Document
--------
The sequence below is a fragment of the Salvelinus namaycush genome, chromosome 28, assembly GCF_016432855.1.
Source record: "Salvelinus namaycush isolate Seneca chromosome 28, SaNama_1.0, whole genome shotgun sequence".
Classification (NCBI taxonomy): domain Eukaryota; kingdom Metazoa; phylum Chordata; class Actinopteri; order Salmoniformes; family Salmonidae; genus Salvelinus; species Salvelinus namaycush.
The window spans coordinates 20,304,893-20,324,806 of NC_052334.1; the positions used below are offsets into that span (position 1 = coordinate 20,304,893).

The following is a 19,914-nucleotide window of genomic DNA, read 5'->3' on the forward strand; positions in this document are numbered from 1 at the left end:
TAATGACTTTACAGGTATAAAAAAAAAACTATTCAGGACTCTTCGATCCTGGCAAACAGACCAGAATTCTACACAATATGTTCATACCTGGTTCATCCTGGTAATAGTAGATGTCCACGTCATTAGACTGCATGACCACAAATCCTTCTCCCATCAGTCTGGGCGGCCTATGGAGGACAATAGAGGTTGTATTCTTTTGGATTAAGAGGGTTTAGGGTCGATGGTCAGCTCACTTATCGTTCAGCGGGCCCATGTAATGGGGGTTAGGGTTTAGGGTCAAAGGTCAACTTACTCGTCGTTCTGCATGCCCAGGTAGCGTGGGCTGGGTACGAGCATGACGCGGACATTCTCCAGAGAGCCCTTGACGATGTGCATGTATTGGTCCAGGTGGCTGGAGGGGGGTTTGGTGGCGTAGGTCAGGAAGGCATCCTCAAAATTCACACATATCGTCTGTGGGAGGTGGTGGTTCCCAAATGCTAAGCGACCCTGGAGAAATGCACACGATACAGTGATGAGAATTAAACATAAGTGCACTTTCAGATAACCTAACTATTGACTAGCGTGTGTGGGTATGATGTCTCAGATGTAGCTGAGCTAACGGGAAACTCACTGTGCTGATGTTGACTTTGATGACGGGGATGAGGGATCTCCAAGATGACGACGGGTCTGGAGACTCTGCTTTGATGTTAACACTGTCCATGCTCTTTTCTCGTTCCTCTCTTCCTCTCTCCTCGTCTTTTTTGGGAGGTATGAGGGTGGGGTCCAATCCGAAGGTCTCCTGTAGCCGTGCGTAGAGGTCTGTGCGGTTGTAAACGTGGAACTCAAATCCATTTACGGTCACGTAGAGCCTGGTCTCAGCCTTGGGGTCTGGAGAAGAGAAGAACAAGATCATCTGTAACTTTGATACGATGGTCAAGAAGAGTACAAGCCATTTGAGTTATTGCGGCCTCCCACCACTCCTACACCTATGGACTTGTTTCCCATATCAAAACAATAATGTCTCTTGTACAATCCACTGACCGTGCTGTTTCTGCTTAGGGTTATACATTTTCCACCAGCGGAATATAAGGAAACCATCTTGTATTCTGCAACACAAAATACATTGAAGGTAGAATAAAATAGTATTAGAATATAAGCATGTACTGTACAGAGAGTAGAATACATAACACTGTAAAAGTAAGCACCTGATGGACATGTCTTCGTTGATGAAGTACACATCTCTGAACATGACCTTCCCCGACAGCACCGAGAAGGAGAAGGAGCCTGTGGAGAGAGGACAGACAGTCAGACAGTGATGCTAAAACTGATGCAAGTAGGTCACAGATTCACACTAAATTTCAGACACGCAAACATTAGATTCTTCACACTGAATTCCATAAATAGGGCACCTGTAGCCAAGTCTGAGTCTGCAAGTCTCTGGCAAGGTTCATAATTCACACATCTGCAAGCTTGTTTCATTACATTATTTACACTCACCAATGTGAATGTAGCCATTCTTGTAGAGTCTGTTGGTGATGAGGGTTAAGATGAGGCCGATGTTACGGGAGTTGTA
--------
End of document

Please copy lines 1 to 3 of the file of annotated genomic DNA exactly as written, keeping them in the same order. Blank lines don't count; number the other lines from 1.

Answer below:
The sequence below is a fragment of the Salvelinus namaycush genome, chromosome 28, assembly GCF_016432855.1.
Source record: "Salvelinus namaycush isolate Seneca chromosome 28, SaNama_1.0, whole genome shotgun sequence".
Classification (NCBI taxonomy): domain Eukaryota; kingdom Metazoa; phylum Chordata; class Actinopteri; order Salmoniformes; family Salmonidae; genus Salvelinus; species Salvelinus namaycush.